There was a daily postal service from Westminster to Ealing village and Little Ealing in 1692 and 1732. (fn. 60) By 1825 two short-stage coaches between them made three return journeys a day, (fn. 61) and in 1832 there were four daily departures from the New inn. Many more coaches passed through the parish along Uxbridge Road, presumably accounting for Ealing's half-hourly service recorded in 1826. (fn. 62) Brentford had twice daily postal deliveries from Westminster in 1692. (fn. 63) Coaching was probably already important in 1750, (fn. 64) and 11 short-stage coaches made 14 return journeys to London in 1825, when two return journeys were also made from Kew bridge. (fn. 65) Longer-distance coaches called every half hour in 1791, 1826, and, at the Castle inn, in 1832. (fn. 66) Thomas and John Ives were licensed to run three omnibuses from Ealing to London in 1838 (fn. 67) and, with six departures a day, had replaced the short-stage coaches by 1845. Coaches and omnibuses then ran from Brentford every 20 minutes to London and every half hour to Hounslow. (fn. 68)
Despite its name, the Southall, Ealing & Shepherd's Bush Tram-Railway Co. operated no farther west than Acton from 1874. Its successor the West Metropolitan Tramways Co. from 1883 ran horse trams along Chiswick High Road to Kew bridge, where London United Tramways introduced London's earliest regular electric working in 1901. The first trams to penetrate the parish were electric trams of the L.U.T., on the extensions in 1901 of the lines from Acton along Uxbridge Road, Ealing, to Hanwell and Southall and from Kew bridge along Brentford High Street to Hounslow. (fn. 69) Although Ealing vestry had approved of a suggested tramway between Ealing and Brentford in 1871, (fn. 70) many residents later opposed electrifiction. (fn. 71) It was only in 1906 that the two routes were linked by a line from Hanwell to Brentford. Under the London Passenger Transport Board, trolleybuses replaced trams along Brentford High Street in 1935 and on the routes through Ealing to Hanwell and from Hanwell to Brentford in 1936. (fn. 72) They continued to run daily through Ealing until c. 1960 and Brentford until 1962. (fn. 73)
A motor bus route of the London General Omnibus Co. terminated at Ealing and at East Ham (Essex) in 1911 and motor buses reached Hounslow in 1914. (fn. 74) Later, as part of London Transport's network, they served most of Ealing M.B. and Brentford. (fn. 75)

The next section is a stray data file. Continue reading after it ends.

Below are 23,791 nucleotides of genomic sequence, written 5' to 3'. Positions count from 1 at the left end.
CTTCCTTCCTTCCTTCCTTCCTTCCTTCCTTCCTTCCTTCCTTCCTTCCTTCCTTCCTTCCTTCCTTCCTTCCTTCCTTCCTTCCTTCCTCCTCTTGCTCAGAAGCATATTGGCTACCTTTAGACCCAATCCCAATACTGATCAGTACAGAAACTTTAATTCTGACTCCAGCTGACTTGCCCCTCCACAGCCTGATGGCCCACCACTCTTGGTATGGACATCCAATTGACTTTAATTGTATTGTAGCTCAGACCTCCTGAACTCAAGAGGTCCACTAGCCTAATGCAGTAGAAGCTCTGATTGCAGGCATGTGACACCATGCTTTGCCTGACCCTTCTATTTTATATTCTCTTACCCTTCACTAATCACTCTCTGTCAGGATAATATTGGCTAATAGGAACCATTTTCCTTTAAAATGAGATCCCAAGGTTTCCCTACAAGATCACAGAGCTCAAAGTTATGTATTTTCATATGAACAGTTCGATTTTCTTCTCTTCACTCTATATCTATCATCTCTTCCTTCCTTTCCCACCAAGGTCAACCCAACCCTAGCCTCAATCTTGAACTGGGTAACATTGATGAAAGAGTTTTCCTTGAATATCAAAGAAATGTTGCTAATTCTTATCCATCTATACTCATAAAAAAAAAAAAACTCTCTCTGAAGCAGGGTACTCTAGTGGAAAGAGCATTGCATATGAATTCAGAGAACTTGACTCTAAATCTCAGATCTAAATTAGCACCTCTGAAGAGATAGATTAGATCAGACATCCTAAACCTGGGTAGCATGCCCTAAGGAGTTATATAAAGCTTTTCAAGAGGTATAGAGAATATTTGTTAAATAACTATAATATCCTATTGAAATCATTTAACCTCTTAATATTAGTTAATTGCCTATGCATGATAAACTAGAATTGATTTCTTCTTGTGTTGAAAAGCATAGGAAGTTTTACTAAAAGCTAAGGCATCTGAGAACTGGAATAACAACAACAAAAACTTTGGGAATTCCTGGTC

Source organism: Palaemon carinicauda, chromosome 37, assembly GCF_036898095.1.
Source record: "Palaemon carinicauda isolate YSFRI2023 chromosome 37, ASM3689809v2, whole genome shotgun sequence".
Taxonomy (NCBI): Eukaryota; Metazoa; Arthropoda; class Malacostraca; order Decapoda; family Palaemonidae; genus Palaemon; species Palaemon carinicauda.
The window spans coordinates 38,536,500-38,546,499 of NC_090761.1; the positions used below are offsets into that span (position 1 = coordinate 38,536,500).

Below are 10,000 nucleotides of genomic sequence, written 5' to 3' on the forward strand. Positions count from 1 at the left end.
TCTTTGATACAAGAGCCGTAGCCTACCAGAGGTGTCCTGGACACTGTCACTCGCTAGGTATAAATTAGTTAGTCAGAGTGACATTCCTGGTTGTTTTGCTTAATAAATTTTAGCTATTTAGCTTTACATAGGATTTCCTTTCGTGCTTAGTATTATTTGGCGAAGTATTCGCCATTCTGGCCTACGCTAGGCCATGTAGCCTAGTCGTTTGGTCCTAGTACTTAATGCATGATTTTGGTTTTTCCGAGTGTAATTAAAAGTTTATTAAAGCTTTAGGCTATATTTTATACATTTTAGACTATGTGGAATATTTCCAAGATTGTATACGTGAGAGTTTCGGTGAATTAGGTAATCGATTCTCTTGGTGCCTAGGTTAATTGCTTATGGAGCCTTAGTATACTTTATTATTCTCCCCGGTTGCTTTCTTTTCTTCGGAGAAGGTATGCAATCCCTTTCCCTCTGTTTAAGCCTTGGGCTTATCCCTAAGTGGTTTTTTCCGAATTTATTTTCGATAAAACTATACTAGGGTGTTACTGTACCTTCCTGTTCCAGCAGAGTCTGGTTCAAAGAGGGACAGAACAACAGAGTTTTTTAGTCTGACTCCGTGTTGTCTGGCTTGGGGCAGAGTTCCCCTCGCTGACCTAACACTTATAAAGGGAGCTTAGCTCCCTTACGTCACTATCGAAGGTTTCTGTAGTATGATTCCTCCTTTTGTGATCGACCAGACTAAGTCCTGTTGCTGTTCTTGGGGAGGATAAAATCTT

The G.W.R.'s main line to Slough and the west country opened in 1838, with its first station out of Paddington near the south-east corner of Haven Green common. The station, later called Ealing Broadway (fn. 76) and at the line's nearest point to Uxbridge Road, thereafter served much of the northern part of the parish. Farther west on the same line Castle Hill station was opened in 1871 to serve Ealing Dean and was renamed West Ealing in 1899. (fn. 77) A link with the G.W.R.'s new main line to Birmingham was opened in 1904, with a loop from West Ealing running north, close to the Hanwell boundary, through stations at Drayton Green, from 1905, and Castlebar Park. (fn. 78) The Birmingham line itself crossed the north-eastern corner of the parish, where Brentham halt received suburban services from 1911 until its supersession by Hanger Lane station. (fn. 79)
Brentford, in 1950 renamed Brentford Central, (fn. 80) and Kew Bridge stations opened in 1849 on the L. & S.W.R.'s loop line through Chiswick to Hounslow, so connecting Brentford with Waterloo. The line was joined near Kew Bridge in 1853 by the North & South-Western Junction Railway Co.'s line from Acton, itself connected to Kew Bridge station in 1862. (fn. 81) Beyond the town the line to Hounslow was crossed by the Great Western & Brentford Railway Co.'s single track branch from Southall past Brentford goods yard, in Isleworth parish, to Brentford dock. Opened for freight in 1859 and for passengers to Brentford End in 1860, the branch was acquired by the G.W.R., which had leased it, in 1872 and was converted to a double track in 1876. (fn. 82) It closed in 1964, passenger services having ceased in 1942, whereupon the tracks south of the goods yard were lifted and the railway bridge beyond the western end of Brentford High Street was demolished. (fn. 83) The L. & S.W.R.'s Brentford Road, later Gunnersbury, station lay in Chiswick parish. (fn. 84)